The federal Freedom of Information Act (“FOIA”) and state open record law equivalents are designed to promote government transparency by allowing citizens to request copies of administrative records. Increasingly, they are also used to obtain otherwise private documents from government or public university scientists. FOIA laws can expose misconduct,[1] but invasive FOIA requests can also have deleterious effects on academic research,[2] including being used as a tool for harassment by groups seeking to distract, discredit, and even intimidate.[3] Scientists operating in politically controversial areas, such as climate science, have been especially vulnerable to invasive requests – see here and here for examples where massive open record requests for climate scientists’ personal files were ultimately shot down by courts.

A recently published decision out of West Virginia illustrates this tension in the environmental health context. In its May 2015 opinion in Highland Mining Company v. West Virginia University School of Medicine, the West Virginia Supreme Court confirmed that a “research scientist at a public college or university is subject to FOIA because he or she is employed by a public body.” The Court also stated that West Virginia’s FOIA statute provided no protections for “academic freedom” or for confidential peer review correspondence. The Court did rule, however, that researcher files could be protected from disclosure under a different, existing protection for “internal memoranda.”[4]

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17th Street Canal levee breachAs governments turn a blind eye to the accumulating risks of climate change, do they expose themselves to potential legal liability? A new working paper by former Sabin Center fellow Jennifer Klein explores three possible legal claims against state and local governments for their failure to prepare for climate change.

The paper addresses potential claims sounding in negligence, fraud, and takings, describing the benefits and challenges of each theory. The paper explores ways to overcome a government’s claim of sovereign immunity in the context of a negligence claim, noting in particular the common government waiver of immunity for claims arising out of dangerous conditions of government owned property. The paper describes the challenges of bringing a claim for fraud where officials intentionally obscure relevant information about climate change risks, including the sovereign immunity defense as well as difficulties proving causation and intent in this context. Finally, the paper explores claims for just compensation where a government causes property to be damaged or destroyed through its failure to prevent the impacts of climate change, and concludes that this type of suit is the most promising of the three.

If claims under any of these theories are successful, such litigation could be used to promote climate change adaptation by encouraging governments to weigh the costs and benefits of both action and inaction in the face of the increasing risk of natural disasters.

our childrens trustBy Nikita Perumal and Jessica Wentz

A foundational component of sustainable development is the principle of inter-generational equity: that we should meet the needs of the present without compromising the ability of future generations to meet their own needs.

On August 12, a group of twenty-one youths invoked this principle in a lawsuit filed against the federal government in the U.S. District Court in Oregon. The complaint alleged that the federal government has violated “the fundamental right of citizens to be free from government actions that harm life, liberty, and property” by “approving and promoting fossil fuel development, including exploration, extraction, production, transportation, importation, exportation, and combustion.”[1]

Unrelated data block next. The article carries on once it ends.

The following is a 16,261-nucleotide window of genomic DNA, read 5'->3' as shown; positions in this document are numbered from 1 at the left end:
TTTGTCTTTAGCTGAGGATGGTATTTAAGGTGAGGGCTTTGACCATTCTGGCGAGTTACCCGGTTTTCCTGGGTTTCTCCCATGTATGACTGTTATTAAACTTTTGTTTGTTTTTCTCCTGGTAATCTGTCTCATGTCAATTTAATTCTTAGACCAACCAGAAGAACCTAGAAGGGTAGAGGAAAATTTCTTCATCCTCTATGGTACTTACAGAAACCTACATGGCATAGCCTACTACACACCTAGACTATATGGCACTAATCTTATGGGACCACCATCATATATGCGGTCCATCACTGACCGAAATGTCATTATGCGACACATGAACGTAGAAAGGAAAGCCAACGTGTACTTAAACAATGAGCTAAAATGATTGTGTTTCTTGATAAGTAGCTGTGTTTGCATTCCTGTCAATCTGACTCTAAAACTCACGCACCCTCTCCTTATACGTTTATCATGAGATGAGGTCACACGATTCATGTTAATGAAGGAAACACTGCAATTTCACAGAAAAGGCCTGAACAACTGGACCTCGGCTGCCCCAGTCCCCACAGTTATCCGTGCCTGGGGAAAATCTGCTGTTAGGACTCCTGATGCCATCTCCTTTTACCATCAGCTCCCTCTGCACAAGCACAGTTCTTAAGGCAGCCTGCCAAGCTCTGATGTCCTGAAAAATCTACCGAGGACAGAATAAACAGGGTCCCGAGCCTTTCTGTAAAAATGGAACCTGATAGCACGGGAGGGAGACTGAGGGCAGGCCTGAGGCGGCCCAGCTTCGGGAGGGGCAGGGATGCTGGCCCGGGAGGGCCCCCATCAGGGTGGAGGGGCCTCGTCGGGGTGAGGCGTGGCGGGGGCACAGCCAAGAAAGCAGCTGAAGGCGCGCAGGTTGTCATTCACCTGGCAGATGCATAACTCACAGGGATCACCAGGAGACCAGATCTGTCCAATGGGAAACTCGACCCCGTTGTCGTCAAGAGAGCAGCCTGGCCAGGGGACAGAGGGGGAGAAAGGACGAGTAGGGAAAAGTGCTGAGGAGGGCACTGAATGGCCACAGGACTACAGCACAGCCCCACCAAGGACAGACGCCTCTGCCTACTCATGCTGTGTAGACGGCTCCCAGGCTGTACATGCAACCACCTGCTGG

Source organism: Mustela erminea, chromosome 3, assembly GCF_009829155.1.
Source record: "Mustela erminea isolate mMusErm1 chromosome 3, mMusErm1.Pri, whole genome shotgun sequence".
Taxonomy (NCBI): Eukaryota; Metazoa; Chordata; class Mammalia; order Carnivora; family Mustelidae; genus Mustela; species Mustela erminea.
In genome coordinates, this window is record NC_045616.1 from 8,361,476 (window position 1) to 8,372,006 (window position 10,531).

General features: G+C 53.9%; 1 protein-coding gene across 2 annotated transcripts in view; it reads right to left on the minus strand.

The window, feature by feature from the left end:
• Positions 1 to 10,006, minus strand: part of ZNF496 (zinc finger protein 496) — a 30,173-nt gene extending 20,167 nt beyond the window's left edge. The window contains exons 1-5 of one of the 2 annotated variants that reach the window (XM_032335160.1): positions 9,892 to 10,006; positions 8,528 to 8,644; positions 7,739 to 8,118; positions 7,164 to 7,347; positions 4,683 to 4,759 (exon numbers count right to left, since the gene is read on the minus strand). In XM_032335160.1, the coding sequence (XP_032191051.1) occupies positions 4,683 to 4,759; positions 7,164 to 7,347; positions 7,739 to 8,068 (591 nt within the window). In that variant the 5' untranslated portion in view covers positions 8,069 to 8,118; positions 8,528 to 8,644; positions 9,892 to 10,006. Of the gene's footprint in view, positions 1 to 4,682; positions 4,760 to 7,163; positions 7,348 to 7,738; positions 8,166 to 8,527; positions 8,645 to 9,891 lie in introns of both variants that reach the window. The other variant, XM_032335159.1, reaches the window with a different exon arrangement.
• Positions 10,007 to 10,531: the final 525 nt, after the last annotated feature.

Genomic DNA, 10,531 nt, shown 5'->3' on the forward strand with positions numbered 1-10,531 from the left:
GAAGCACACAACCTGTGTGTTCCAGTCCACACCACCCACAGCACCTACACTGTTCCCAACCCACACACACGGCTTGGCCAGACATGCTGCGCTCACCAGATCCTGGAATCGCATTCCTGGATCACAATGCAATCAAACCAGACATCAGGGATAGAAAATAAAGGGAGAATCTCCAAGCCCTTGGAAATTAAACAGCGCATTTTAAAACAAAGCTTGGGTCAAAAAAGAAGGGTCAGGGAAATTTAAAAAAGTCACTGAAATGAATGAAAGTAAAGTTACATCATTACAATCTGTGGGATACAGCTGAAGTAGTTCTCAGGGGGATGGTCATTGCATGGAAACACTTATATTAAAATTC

The non-profit Our Children’s Trust, which helped file the complaint for declaratory and injunctive relief, explains on its website that “[p]laintiffs seek to hold President Obama and various federal agencies responsible for continued fossil fuel exploitation. The Federal Government has known for decades that fossil fuels are destroying the climate system.” Thus, according to Julia Olson, lead counsel on the case and public interest attorney for Our Children’s Trust, “this lawsuit asks whether our government has a constitutional responsibility to leave a viable climate system for future generations?”

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african-elephant-maleBy Anna LoPresti, Summer Intern

On July 29th, the Fish and Wildlife Service (FWS) proposed an amendment to the African Elephant Rule under section 4(d) of the Endangered Species Act, which would enforce stricter regulations on the United States ivory trade. If finalized, the rule would prohibit sale or offer for sale of ivory and sport-hunted trophies in interstate or foreign commerce. Exceptions would only be granted for antiques and musical instruments with less than 200 grams of ivory. The amendment is a long time coming, written in response to President Obama’s 2013 Executive Order 13648 on Combating Wildlife Trafficking and the resulting 2014 National Strategy for Combating Wildlife Trafficking.

Conservationists worldwide have lauded the rule as an important step toward preserving the African elephant, especially coming from the United States—the world’s second largest market for illegal ivory. However, the amendment would have much wider environmental implications than preservation of a single species. Crippling the illegal ivory trade has the potential to address the causes and effects of global climate change in two ways: by promoting ecosystem resiliency in Sub-Saharan Africa, and by weakening the channels through which transnational crime syndicates commit other forms of environmental crime—many of which directly contribute to global climate change and land degradation.